Calcium channel that controls communication between transverse-tubules and sarcoplasmic reticulum. Contraction of skeletal muscle is triggered by release of calcium ions from SR following depolarization of T-tubules. Can mediate the release of Ca(2+) from intracellular stores in neurons, and may thereby promote prolonged Ca(2+) signaling in the brain. Required for normal development of muscle fibers, skeletal muscle, heart morphogenesis, and skin development and ossification during embryogenesis. Defects in RYR1 are the cause of malignant hyperthermia susceptibility type 1 (MHS1) and central core disease of muscle (CCD). CCD is an autosomal dominant congenital myopathy, but a severe autosomal recessive form also exists. Defects in RYR1 are the cause of multiminicore disease with external ophthalmoplegia (MMDO), congenital myopathy with fiber-type disproportion (CFTD). Defects in RYR1 may be a cause of Samaritan myopathy, a congenital myopathy with benign course. Belongs to the ryanodine receptor (TC 1.A.3.1) family. RYR1 subfamily. 3 isoforms of the human protein are produced by alternative splicing. Note: This description may include information from UniProtKB.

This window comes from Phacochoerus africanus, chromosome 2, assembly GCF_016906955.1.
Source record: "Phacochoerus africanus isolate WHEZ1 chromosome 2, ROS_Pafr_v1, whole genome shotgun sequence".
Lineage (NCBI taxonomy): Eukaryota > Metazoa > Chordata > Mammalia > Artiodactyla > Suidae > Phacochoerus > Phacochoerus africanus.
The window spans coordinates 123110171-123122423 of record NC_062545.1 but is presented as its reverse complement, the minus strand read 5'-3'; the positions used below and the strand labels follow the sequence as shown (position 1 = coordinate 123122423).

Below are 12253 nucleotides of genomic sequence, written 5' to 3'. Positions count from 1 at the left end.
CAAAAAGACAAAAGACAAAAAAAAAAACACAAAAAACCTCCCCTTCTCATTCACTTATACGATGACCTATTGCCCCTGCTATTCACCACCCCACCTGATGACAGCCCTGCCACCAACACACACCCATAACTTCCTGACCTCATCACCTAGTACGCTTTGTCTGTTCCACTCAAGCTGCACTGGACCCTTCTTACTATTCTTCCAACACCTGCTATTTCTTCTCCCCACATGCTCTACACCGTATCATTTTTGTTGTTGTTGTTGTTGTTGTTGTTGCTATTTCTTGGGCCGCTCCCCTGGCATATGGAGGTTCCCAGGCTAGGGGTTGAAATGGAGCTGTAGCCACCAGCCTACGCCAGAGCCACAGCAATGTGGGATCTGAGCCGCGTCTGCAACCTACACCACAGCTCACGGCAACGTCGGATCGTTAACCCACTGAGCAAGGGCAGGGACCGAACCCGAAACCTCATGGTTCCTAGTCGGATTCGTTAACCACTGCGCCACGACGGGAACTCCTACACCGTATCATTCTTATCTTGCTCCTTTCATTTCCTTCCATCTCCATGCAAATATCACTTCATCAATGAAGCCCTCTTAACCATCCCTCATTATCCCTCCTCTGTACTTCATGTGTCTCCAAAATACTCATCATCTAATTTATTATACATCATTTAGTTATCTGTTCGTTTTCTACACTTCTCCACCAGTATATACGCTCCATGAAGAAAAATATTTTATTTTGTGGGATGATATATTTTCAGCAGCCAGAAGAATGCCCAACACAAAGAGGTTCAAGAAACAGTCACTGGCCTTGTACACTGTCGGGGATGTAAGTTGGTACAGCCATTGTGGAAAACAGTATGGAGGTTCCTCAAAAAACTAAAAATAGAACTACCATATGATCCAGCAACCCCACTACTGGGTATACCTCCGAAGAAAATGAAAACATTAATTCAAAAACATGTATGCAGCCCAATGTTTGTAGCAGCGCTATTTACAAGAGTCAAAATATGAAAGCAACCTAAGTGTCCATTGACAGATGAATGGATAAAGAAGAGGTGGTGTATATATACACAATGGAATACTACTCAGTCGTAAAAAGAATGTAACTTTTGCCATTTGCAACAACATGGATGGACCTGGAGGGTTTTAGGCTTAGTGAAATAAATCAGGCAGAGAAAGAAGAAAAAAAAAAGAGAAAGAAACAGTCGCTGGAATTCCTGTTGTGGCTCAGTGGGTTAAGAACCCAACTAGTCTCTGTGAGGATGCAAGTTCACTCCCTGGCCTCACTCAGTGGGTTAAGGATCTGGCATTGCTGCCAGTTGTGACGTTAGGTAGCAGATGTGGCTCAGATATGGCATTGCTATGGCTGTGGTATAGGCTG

Protein type: Channel, calcium; Membrane protein, integral
Cellular Component: I band; sarcoplasmic reticulum membrane; smooth endoplasmic reticulum; sarcoplasmic reticulum; integral to plasma membrane; cytoplasm; junctional membrane complex; T-tubule; plasma membrane; cell cortex
Biological Process: skin development; cytosolic calcium ion homeostasis; muscle contraction; calcium ion transport; release of sequestered calcium ion into cytosol; response to hypoxia; skeletal muscle fiber development; release of sequestered calcium ion by sarcoplasmic reticulum into cytosol; response to caffeine
SS: The number of records in which this modification site was determined using site-specific methods. SS methods include amino acid sequencing, site-directed mutagenesis, modification site-specific antibodies, specific MS strategies, etc.